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Hubris is becoming Ken Whisenhunt’s downfall

The word “hubris” is defined as “an excess of ambition, pride
etc, ultimately causing the transgressor’s ruin.”

We’ve seen it lead to the demise of one excellent coach in
the Valley, and I fear we’re watching it happen again
today.

Indeed, Ken Whisenhunt appears to be going down the same
road already traveled by Mike D’Antoni, one that leads a
once highly-regarded coach out of town simply because he
was too stubborn to do what was best for the team and,
ultimately, him.

Before D’Antoni’s time in Phoenix ended he was supposedly
asked to actually devote practice time to defense and work
to develop a bench. Having won 232 regular season games
over the previous four seasons, Mike felt like he knew
what he was doing and that his system worked. Many thought
his “system” was Steve Nash, but it didn’t matter. He took
being asked to change personally and decided he no longer
wanted to coach in Phoenix because of it.

He hasn’t found success since.

Fast forward to today and you’ll see similar patterns with
Whisenhunt.

Coach Whiz is arguably the most successful head coach the
Cardinals have ever had, but none of that matters now as
the team has followed a 5-11 season with a 1-6 start. The
idea that Kurt Warner was the sole reason for Whisenhunt’s
success seems to have some merit, as Arizona changed from
playoff contender to “Same Old Cardinals” the day No. 13
retired.

But there’s more to it than that. In fact, the signs were
visible as early as the 2010 preseason.

The day Whisenhunt decided he was done with Matt Leinart
was the day the clock on his time in Arizona started
ticking away. Leinart may very well be the worst
quarterback in history, but Whisenhunt decided to not let
the man prove it on the field and instead demoted the
presumed starter during the preseason, which infuriated
the former Heisman Trophy winner. The decision to go with
Derek Anderson was 100 percent Whisenhunt thinking he
could make someone who had completed 44.5 percent of his
passes the previous season a legitimate QB. He would
succeed where everyone else had failed. And why wouldn’t
he feel that way, his system worked for Kurt Warner.

Wrong, but it wasn’t the coach’s fault. The system works,
we were told, and it was all about players making
mistakes.

Once thought to be a brilliant coach who adapted his
system to the talent he had, Whisenhunt is proving to be a
guy who would instead prefer to force the talent to fit
his system. Bad idea.

But that would all be fixed if the team could find a real
quarterback, which they did this past summer. However, six
weeks into the regular season there is already talk about
Kevin Kolb’s footwork being a mess and the QB being slow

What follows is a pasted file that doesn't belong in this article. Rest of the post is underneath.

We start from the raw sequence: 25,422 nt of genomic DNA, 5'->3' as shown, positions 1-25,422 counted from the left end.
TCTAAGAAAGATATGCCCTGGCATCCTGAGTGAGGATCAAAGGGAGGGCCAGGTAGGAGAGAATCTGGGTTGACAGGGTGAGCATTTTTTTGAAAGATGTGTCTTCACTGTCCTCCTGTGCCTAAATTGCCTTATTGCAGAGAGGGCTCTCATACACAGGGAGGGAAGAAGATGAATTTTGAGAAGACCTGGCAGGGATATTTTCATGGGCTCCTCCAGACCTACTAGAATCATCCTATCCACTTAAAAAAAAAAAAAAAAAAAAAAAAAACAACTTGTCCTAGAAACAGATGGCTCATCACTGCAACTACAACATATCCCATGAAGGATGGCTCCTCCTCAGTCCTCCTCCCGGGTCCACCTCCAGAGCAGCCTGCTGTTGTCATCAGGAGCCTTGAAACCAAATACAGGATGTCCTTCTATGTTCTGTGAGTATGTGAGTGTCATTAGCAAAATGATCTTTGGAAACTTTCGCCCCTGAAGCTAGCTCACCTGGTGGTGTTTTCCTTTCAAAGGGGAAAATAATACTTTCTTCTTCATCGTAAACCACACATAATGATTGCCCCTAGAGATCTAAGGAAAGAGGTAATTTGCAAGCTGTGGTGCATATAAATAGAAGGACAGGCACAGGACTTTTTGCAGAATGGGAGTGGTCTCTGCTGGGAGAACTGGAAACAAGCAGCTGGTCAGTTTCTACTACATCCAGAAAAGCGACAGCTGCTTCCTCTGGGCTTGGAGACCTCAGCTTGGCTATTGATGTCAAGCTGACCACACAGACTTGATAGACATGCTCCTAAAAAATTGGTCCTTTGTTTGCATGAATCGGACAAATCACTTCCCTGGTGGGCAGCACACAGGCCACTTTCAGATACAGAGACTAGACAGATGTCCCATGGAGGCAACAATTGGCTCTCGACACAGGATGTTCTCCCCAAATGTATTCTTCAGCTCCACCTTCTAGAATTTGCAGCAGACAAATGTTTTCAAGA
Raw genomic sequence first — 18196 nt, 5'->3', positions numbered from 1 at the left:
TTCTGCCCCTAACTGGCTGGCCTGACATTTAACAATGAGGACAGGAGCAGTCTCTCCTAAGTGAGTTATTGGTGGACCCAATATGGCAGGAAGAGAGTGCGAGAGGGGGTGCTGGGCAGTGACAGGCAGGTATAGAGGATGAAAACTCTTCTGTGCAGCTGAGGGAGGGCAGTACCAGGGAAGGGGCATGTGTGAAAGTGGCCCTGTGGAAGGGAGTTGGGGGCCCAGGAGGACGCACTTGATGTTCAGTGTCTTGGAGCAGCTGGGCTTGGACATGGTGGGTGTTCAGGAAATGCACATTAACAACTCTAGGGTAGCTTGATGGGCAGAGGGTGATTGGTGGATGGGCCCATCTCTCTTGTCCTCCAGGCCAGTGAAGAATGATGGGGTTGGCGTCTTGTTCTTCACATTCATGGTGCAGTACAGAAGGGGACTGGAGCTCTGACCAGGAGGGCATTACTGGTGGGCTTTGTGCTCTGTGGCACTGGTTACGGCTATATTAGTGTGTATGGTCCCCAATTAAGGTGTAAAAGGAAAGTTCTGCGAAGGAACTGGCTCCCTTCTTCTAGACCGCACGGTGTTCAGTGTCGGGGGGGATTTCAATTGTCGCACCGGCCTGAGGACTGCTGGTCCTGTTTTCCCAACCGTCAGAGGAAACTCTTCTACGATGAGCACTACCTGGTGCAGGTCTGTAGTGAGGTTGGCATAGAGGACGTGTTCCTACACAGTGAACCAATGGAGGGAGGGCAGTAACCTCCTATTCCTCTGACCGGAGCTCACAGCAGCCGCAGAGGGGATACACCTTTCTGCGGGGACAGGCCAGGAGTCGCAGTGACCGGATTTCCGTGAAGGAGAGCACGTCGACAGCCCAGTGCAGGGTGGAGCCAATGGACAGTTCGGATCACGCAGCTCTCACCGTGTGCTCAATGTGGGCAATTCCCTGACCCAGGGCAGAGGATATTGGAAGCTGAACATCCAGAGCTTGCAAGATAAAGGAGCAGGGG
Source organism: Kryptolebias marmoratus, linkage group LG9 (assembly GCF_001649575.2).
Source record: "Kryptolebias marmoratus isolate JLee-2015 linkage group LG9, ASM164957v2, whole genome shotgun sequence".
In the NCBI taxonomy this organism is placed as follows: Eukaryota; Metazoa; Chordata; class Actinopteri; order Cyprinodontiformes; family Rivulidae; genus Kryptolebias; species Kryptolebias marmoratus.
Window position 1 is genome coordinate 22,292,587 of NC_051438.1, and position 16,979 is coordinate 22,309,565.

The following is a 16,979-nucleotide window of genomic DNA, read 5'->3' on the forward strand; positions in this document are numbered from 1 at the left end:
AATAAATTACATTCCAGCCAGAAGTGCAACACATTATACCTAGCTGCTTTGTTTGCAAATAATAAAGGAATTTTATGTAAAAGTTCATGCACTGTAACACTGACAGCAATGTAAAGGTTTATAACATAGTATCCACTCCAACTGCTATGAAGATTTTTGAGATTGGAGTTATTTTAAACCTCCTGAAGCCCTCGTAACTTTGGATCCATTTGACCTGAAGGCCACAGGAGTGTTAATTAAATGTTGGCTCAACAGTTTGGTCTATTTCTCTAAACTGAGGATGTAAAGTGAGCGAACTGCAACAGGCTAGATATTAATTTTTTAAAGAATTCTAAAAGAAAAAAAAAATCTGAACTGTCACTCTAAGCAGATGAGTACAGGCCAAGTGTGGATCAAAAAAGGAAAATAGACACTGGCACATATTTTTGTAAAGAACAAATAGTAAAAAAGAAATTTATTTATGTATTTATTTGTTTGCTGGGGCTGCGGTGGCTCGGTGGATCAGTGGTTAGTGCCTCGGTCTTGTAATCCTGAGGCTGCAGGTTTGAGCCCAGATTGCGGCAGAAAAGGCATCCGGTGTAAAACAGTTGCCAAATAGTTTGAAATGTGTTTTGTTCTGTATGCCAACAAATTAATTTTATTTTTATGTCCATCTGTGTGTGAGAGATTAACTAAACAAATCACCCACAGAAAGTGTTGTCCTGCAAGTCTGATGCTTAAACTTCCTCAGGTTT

to pick up the system, issues we heard Leinart had, too.
It’s a little understandable for Kolb, given the lack of
an offseason, but if that’s the case why throw so much at
the QB so soon?

The same is happening with the defense now, which is on
its third coordinator in four seasons.

Problem is the defense still can’t stop anyone, and star
players like Darnell Dockett and Adrian Wilson are
struggling to make any sort of positive impact. While
Wilson’s decline could be attributed to age, the guess
here is Dockett’s is more because he’s simply being used
incorrectly. In this system. Which Whisenhunt wanted.

This is Coach Whisenhunt’s fifth season at the helm and
thus far he’s compiled a 33-38 record. Of course, he’s
just 6-17 since Warner retired, with the losses coming by
an average of 14 points a game. The team has barely been
competitive at times, something that is inexcusable in
today’s NFL and shocking given how talented this team was
just a couple years ago. And many of their issues —
especially on the offensive line — have been around since
the day the coach was hired.

ESPN’s Ron Jaworski said last
week
, as far as the Cardinals’ struggles are
concerned, that “it’s either poor coaching or dumb
players.”

It’s likely a combination of both, which ultimately falls
back on the head coach.

Unfortunately like D’Antoni, Whisenhunt is a smart guy,
one who should be able to see what the problems are and
work to fix them. Clearly D’Antoni needed to improve the
team’s depth and defense, and it’s obvious Whisenhunt
needs to adapt the system to the players he has until he
gets the players he really needs.

That hasn’t appeared to be an option, and so far it has
cost the Cardinals some games. A little more stubbornness
from the coach, though, and it will likely cost him his
job, too.